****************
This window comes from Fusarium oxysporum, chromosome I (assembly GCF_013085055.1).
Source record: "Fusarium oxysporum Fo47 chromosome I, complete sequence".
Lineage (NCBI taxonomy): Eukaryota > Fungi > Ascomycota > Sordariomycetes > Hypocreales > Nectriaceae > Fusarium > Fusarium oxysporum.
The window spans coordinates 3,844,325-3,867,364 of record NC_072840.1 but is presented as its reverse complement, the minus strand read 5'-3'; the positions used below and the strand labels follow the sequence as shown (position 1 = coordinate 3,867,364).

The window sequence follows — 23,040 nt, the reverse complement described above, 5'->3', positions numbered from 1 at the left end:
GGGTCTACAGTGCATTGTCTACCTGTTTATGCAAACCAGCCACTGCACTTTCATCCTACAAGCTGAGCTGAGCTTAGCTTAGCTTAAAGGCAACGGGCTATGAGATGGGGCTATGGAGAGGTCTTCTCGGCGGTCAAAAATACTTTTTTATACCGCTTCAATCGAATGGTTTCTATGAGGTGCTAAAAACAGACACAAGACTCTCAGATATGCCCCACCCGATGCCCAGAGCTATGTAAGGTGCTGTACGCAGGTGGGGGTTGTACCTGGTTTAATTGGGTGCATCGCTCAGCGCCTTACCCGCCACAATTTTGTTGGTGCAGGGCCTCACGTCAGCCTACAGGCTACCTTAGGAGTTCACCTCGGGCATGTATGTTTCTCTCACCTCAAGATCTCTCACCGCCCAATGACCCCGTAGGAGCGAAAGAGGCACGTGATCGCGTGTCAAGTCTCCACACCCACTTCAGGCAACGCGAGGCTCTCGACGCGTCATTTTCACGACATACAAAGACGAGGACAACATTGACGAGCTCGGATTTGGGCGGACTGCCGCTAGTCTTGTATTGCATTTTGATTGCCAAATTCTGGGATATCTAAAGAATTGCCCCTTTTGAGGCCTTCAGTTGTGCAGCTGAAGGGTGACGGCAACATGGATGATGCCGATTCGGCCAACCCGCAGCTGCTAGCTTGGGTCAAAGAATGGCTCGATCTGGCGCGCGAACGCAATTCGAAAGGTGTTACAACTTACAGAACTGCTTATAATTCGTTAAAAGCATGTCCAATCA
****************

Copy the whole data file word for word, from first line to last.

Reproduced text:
This window comes from Fusarium oxysporum, chromosome I (assembly GCF_013085055.1).
Source record: "Fusarium oxysporum Fo47 chromosome I, complete sequence".
Lineage (NCBI taxonomy): Eukaryota > Fungi > Ascomycota > Sordariomycetes > Hypocreales > Nectriaceae > Fusarium > Fusarium oxysporum.
The window spans coordinates 3,844,325-3,867,364 of record NC_072840.1 but is presented as its reverse complement, the minus strand read 5'-3'; the positions used below and the strand labels follow the sequence as shown (position 1 = coordinate 3,867,364).

The window sequence follows — 23,040 nt, the reverse complement described above, 5'->3', positions numbered from 1 at the left end:
GGGTCTACAGTGCATTGTCTACCTGTTTATGCAAACCAGCCACTGCACTTTCATCCTACAAGCTGAGCTGAGCTTAGCTTAGCTTAAAGGCAACGGGCTATGAGATGGGGCTATGGAGAGGTCTTCTCGGCGGTCAAAAATACTTTTTTATACCGCTTCAATCGAATGGTTTCTATGAGGTGCTAAAAACAGACACAAGACTCTCAGATATGCCCCACCCGATGCCCAGAGCTATGTAAGGTGCTGTACGCAGGTGGGGGTTGTACCTGGTTTAATTGGGTGCATCGCTCAGCGCCTTACCCGCCACAATTTTGTTGGTGCAGGGCCTCACGTCAGCCTACAGGCTACCTTAGGAGTTCACCTCGGGCATGTATGTTTCTCTCACCTCAAGATCTCTCACCGCCCAATGACCCCGTAGGAGCGAAAGAGGCACGTGATCGCGTGTCAAGTCTCCACACCCACTTCAGGCAACGCGAGGCTCTCGACGCGTCATTTTCACGACATACAAAGACGAGGACAACATTGACGAGCTCGGATTTGGGCGGACTGCCGCTAGTCTTGTATTGCATTTTGATTGCCAAATTCTGGGATATCTAAAGAATTGCCCCTTTTGAGGCCTTCAGTTGTGCAGCTGAAGGGTGACGGCAACATGGATGATGCCGATTCGGCCAACCCGCAGCTGCTAGCTTGGGTCAAAGAATGGCTCGATCTGGCGCGCGAACGCAATTCGAAAGGTGTTACAACTTACAGAACTGCTTATAATTCGTTAAAAGCATGTCCAATCA